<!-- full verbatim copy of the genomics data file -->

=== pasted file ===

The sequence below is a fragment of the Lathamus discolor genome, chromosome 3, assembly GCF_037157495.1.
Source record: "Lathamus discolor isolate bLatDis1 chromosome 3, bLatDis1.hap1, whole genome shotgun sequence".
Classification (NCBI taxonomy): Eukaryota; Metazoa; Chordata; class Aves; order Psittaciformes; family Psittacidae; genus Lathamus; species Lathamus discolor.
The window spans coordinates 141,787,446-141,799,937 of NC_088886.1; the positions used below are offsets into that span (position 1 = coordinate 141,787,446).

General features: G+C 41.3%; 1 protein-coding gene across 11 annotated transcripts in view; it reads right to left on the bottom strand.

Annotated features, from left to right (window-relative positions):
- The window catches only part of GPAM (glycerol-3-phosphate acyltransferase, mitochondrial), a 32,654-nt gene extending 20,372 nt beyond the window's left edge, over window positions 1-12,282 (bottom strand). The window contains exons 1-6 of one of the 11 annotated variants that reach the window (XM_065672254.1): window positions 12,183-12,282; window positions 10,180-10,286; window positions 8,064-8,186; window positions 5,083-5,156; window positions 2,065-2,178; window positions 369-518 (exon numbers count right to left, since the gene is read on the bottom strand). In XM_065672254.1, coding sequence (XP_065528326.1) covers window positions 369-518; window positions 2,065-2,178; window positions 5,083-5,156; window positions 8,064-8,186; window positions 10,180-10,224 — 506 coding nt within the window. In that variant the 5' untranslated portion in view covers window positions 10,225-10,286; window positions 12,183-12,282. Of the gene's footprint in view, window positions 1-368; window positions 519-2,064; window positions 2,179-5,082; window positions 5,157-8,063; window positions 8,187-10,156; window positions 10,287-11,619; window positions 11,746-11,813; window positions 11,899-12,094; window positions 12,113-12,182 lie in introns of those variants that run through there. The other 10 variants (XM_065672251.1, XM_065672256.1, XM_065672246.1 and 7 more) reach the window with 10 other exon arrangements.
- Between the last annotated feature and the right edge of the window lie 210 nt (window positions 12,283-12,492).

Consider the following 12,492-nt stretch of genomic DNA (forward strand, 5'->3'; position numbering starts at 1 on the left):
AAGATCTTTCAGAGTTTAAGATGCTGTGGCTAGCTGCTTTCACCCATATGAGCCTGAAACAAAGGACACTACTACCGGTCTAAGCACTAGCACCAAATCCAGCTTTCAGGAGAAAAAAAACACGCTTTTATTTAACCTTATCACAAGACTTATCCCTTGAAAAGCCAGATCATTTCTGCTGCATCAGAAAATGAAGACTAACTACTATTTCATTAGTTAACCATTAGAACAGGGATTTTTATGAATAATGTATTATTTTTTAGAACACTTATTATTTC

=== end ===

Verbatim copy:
The sequence below is a fragment of the Lathamus discolor genome, chromosome 3, assembly GCF_037157495.1.
Source record: "Lathamus discolor isolate bLatDis1 chromosome 3, bLatDis1.hap1, whole genome shotgun sequence".
Classification (NCBI taxonomy): Eukaryota; Metazoa; Chordata; class Aves; order Psittaciformes; family Psittacidae; genus Lathamus; species Lathamus discolor.
The window spans coordinates 141,787,446-141,799,937 of NC_088886.1; the positions used below are offsets into that span (position 1 = coordinate 141,787,446).

General features: G+C 41.3%; 1 protein-coding gene across 11 annotated transcripts in view; it reads right to left on the bottom strand.

Annotated features, from left to right (window-relative positions):
- The window catches only part of GPAM (glycerol-3-phosphate acyltransferase, mitochondrial), a 32,654-nt gene extending 20,372 nt beyond the window's left edge, over window positions 1-12,282 (bottom strand). The window contains exons 1-6 of one of the 11 annotated variants that reach the window (XM_065672254.1): window positions 12,183-12,282; window positions 10,180-10,286; window positions 8,064-8,186; window positions 5,083-5,156; window positions 2,065-2,178; window positions 369-518 (exon numbers count right to left, since the gene is read on the bottom strand). In XM_065672254.1, coding sequence (XP_065528326.1) covers window positions 369-518; window positions 2,065-2,178; window positions 5,083-5,156; window positions 8,064-8,186; window positions 10,180-10,224 — 506 coding nt within the window. In that variant the 5' untranslated portion in view covers window positions 10,225-10,286; window positions 12,183-12,282. Of the gene's footprint in view, window positions 1-368; window positions 519-2,064; window positions 2,179-5,082; window positions 5,157-8,063; window positions 8,187-10,156; window positions 10,287-11,619; window positions 11,746-11,813; window positions 11,899-12,094; window positions 12,113-12,182 lie in introns of those variants that run through there. The other 10 variants (XM_065672251.1, XM_065672256.1, XM_065672246.1 and 7 more) reach the window with 10 other exon arrangements.
- Between the last annotated feature and the right edge of the window lie 210 nt (window positions 12,283-12,492).

Consider the following 12,492-nt stretch of genomic DNA (forward strand, 5'->3'; position numbering starts at 1 on the left):
AAGATCTTTCAGAGTTTAAGATGCTGTGGCTAGCTGCTTTCACCCATATGAGCCTGAAACAAAGGACACTACTACCGGTCTAAGCACTAGCACCAAATCCAGCTTTCAGGAGAAAAAAAACACGCTTTTATTTAACCTTATCACAAGACTTATCCCTTGAAAAGCCAGATCATTTCTGCTGCATCAGAAAATGAAGACTAACTACTATTTCATTAGTTAACCATTAGAACAGGGATTTTTATGAATAATGTATTATTTTTTAGAACACTTATTATTTC